Celebrated chef Andrew Wong is cooking up a storm in Delhi
Stop by Baoshaun at The Oberoi for some divine dim sum
Ask anyone from Delhi where they dine when they crave some dim sum, and they’ll say, “Baoshuan, at The Oberoi”. Indeed, when the five-star hotel reopened in January 2018, Taipan (an Oriental institution in its own right) became Baoshuan. The name comes from bǎochuán, the largest vessels in the fleet of 15th-century Chinese merchant ships that sailed across the Indian Ocean laden with luxurious Chinese goods.
Those bǎochuán were led by the legendary Admiral Zheng, but the Baoshuan of today owes its allegiance to its mentor chef, the London-based Andrew Wong, who helms the Michelin-starred A. Wong, and who, oddly enough, never envisioned a culinary career for himself. He studied chemistry at Oxford University and anthropology at London School of Economics—but the sudden death of his father saw him return to London to help his mother run the family business (they owned four restaurants at the time). Determined to see the modest empire his parents had built flourish, Wong enrolled himself in culinary school and specialised in classical French cooking and culinary science. But it was only after he gained technical expertise that he realised he was missing one key ingredient: inspiration. So, he set off on a year-long journey through China to rediscover his roots. A course at the Sichuan Culinary Institute followed, as did pit stops: in Beijing he mastered Peking duck, and in Hong Kong, he turned his gaze towards perfecting Cantonese dim sum.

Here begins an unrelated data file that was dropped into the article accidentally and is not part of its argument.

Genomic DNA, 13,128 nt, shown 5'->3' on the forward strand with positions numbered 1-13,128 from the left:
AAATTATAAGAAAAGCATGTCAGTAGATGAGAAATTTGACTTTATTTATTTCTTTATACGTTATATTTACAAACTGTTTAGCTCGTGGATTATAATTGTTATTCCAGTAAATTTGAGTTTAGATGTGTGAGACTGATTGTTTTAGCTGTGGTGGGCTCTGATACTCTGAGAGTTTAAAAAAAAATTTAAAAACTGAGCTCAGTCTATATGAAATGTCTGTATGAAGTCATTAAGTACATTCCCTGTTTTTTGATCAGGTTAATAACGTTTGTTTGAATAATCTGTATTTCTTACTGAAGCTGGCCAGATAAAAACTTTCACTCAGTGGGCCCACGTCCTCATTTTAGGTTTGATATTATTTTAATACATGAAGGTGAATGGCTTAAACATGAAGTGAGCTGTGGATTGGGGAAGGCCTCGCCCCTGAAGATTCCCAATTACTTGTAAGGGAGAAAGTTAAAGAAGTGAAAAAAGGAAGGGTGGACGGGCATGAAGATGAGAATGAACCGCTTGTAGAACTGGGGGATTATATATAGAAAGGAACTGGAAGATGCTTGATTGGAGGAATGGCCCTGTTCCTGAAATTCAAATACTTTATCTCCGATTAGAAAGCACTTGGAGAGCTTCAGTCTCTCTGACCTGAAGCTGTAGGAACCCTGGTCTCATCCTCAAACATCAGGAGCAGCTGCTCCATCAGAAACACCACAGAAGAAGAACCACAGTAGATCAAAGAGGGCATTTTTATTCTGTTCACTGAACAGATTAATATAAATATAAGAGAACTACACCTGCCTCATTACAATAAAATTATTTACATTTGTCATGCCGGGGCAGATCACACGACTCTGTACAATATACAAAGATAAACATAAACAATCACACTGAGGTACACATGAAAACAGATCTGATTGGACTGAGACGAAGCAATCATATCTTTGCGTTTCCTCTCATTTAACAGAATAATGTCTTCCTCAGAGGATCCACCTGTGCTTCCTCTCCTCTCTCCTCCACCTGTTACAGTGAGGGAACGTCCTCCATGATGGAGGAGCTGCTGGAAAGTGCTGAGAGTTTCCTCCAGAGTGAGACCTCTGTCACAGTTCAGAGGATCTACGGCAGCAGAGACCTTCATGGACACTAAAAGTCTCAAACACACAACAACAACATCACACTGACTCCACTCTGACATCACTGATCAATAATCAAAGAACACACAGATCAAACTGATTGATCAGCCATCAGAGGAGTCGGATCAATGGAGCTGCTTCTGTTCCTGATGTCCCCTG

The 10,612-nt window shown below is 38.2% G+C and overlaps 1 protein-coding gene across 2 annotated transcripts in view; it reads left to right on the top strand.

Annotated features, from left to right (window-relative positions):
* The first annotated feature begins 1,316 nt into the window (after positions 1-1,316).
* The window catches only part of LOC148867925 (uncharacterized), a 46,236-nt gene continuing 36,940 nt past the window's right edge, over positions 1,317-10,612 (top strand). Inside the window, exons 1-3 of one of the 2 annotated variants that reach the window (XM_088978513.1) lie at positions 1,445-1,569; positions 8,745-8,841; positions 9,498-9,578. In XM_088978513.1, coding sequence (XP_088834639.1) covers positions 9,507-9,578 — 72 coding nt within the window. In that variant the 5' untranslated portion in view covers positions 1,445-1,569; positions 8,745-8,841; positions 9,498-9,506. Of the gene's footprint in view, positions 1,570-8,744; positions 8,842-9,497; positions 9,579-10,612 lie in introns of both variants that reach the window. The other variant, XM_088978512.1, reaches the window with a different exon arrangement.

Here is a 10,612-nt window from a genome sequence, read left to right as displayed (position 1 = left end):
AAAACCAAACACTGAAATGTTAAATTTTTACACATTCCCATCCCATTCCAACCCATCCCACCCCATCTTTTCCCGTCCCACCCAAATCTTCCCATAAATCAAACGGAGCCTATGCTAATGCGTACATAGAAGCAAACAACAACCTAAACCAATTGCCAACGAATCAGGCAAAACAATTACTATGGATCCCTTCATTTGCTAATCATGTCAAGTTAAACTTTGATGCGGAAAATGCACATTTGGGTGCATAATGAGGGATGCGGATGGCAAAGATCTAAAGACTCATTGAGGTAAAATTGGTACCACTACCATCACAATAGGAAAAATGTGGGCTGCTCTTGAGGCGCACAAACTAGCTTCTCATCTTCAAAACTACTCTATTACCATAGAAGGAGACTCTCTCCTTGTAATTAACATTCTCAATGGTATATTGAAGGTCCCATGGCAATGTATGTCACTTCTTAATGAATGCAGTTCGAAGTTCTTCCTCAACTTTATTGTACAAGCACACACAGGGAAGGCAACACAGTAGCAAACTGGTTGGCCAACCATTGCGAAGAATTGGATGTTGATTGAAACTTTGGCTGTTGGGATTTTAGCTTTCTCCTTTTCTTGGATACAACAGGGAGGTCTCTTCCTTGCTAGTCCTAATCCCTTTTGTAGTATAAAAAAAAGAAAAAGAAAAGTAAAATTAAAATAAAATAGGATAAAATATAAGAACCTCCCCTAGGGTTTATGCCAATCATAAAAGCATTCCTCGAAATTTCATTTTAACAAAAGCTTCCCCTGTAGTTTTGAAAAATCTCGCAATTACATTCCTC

Laughing Buddha Bun
On his return to London, he launched A. Wong (the ‘A’ is for his parents Albert and Annie), which has since transformed the city’s perception of ‘Chinese food’, as Wong moves far beyond regular fare and offers revamped interpretations of traditional delicacies that can be found across 14 different regions of China. It is this wealth of knowledge and culinary skill that he brought to Baoshuan too, as its mentor chef, and the restaurant stays true to his vision and uses an interactive service style that revolves around sharing plates to tell diners a story.
Chef Andrew Wong
Which is why all roads lead to Baoshuan till January 24, because Wong is here, in the capital, cooking up a storm in the kitchen. If you consider yourself a gastronome, or if you too have tried in vain to snag that last-minute table at A. Wong in London, this is your chance to eat from the hand of a master chef.
Emperor Yao’s Pleasure
For five days, Wong will be preparing plate after perfect plate of his signature dim sum lunch (priced at Rs. 2,500): wild mushroom and truffle to clear shrimp dumpling with sweet chilli sauce and citrus foam, and honey baked pork pastry. The main course will see items such as slow braised pork belly with pickled ginger, and a casserole of baby bok choy, dried shiitake, truffle, and goji berries. To cap it all off, there’s the Baoshuan ice-cream trolley.
Pork and Prawn Dumpling with Pork Crackling
Peking duck, London 1960, pancakes and plum sauce
Tip: book a table on the terrace, where you can take in the sweeping views of the Delhi Golf Club with a cocktail in hand, as you wait for Wong’s culinary mastery to materialise in front of you.
The interiors of the restaurant
The Oberoi New Delhi, Dr Zakir Hussain Marg, Delhi Golf Club, Golf Links, New Delhi. Tel: 011 2436 3030; Oberoihotels.com
Photographs: Oberoi Hotels & Resorts